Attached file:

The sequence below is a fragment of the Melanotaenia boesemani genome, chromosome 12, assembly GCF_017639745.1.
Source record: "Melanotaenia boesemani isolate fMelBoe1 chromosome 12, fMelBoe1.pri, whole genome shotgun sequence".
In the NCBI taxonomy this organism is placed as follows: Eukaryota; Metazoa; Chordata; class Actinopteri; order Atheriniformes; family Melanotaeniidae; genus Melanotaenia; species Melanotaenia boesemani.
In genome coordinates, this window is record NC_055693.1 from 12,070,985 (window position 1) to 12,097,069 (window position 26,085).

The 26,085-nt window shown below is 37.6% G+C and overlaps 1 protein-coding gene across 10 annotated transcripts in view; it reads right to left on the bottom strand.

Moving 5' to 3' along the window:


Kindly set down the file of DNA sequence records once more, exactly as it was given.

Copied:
The sequence below is a fragment of the Melanotaenia boesemani genome, chromosome 12, assembly GCF_017639745.1.
Source record: "Melanotaenia boesemani isolate fMelBoe1 chromosome 12, fMelBoe1.pri, whole genome shotgun sequence".
In the NCBI taxonomy this organism is placed as follows: Eukaryota; Metazoa; Chordata; class Actinopteri; order Atheriniformes; family Melanotaeniidae; genus Melanotaenia; species Melanotaenia boesemani.
In genome coordinates, this window is record NC_055693.1 from 12,070,985 (window position 1) to 12,097,069 (window position 26,085).

The 26,085-nt window shown below is 37.6% G+C and overlaps 1 protein-coding gene across 10 annotated transcripts in view; it reads right to left on the bottom strand.

Moving 5' to 3' along the window: